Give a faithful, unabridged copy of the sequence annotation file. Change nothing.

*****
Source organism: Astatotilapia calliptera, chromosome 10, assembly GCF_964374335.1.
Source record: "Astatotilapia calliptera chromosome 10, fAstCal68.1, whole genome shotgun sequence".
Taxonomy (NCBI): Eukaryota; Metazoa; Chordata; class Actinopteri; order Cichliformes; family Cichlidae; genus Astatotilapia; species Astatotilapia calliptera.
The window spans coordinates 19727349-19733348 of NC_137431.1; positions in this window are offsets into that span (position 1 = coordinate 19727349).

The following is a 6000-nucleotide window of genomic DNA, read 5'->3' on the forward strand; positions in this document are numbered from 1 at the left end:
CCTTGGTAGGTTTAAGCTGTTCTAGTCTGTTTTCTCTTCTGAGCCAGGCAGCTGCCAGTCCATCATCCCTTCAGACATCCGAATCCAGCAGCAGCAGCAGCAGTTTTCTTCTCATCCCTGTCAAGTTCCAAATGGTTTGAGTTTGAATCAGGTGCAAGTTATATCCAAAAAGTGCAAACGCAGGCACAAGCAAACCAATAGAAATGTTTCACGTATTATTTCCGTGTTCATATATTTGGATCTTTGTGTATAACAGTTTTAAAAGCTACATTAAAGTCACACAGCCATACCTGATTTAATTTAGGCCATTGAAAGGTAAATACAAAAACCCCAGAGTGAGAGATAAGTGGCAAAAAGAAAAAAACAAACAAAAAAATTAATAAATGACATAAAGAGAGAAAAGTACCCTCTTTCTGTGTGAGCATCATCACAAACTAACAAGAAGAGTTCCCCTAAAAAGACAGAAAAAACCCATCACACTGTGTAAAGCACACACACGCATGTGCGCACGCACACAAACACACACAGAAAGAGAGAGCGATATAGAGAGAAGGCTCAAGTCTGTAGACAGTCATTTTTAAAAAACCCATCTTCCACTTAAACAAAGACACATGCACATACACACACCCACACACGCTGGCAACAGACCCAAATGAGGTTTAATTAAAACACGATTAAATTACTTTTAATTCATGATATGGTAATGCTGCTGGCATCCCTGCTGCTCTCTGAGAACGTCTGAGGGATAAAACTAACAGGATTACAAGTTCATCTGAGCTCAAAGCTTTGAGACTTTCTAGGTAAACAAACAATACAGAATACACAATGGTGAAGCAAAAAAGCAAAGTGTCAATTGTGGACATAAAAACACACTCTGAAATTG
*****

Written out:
Source organism: Astatotilapia calliptera, chromosome 10, assembly GCF_964374335.1.
Source record: "Astatotilapia calliptera chromosome 10, fAstCal68.1, whole genome shotgun sequence".
Taxonomy (NCBI): Eukaryota; Metazoa; Chordata; class Actinopteri; order Cichliformes; family Cichlidae; genus Astatotilapia; species Astatotilapia calliptera.
The window spans coordinates 19727349-19733348 of NC_137431.1; positions in this window are offsets into that span (position 1 = coordinate 19727349).

The following is a 6000-nucleotide window of genomic DNA, read 5'->3' on the forward strand; positions in this document are numbered from 1 at the left end:
CCTTGGTAGGTTTAAGCTGTTCTAGTCTGTTTTCTCTTCTGAGCCAGGCAGCTGCCAGTCCATCATCCCTTCAGACATCCGAATCCAGCAGCAGCAGCAGCAGTTTTCTTCTCATCCCTGTCAAGTTCCAAATGGTTTGAGTTTGAATCAGGTGCAAGTTATATCCAAAAAGTGCAAACGCAGGCACAAGCAAACCAATAGAAATGTTTCACGTATTATTTCCGTGTTCATATATTTGGATCTTTGTGTATAACAGTTTTAAAAGCTACATTAAAGTCACACAGCCATACCTGATTTAATTTAGGCCATTGAAAGGTAAATACAAAAACCCCAGAGTGAGAGATAAGTGGCAAAAAGAAAAAAACAAACAAAAAAATTAATAAATGACATAAAGAGAGAAAAGTACCCTCTTTCTGTGTGAGCATCATCACAAACTAACAAGAAGAGTTCCCCTAAAAAGACAGAAAAAACCCATCACACTGTGTAAAGCACACACACGCATGTGCGCACGCACACAAACACACACAGAAAGAGAGAGCGATATAGAGAGAAGGCTCAAGTCTGTAGACAGTCATTTTTAAAAAACCCATCTTCCACTTAAACAAAGACACATGCACATACACACACCCACACACGCTGGCAACAGACCCAAATGAGGTTTAATTAAAACACGATTAAATTACTTTTAATTCATGATATGGTAATGCTGCTGGCATCCCTGCTGCTCTCTGAGAACGTCTGAGGGATAAAACTAACAGGATTACAAGTTCATCTGAGCTCAAAGCTTTGAGACTTTCTAGGTAAACAAACAATACAGAATACACAATGGTGAAGCAAAAAAGCAAAGTGTCAATTGTGGACATAAAAACACACTCTGAAATTG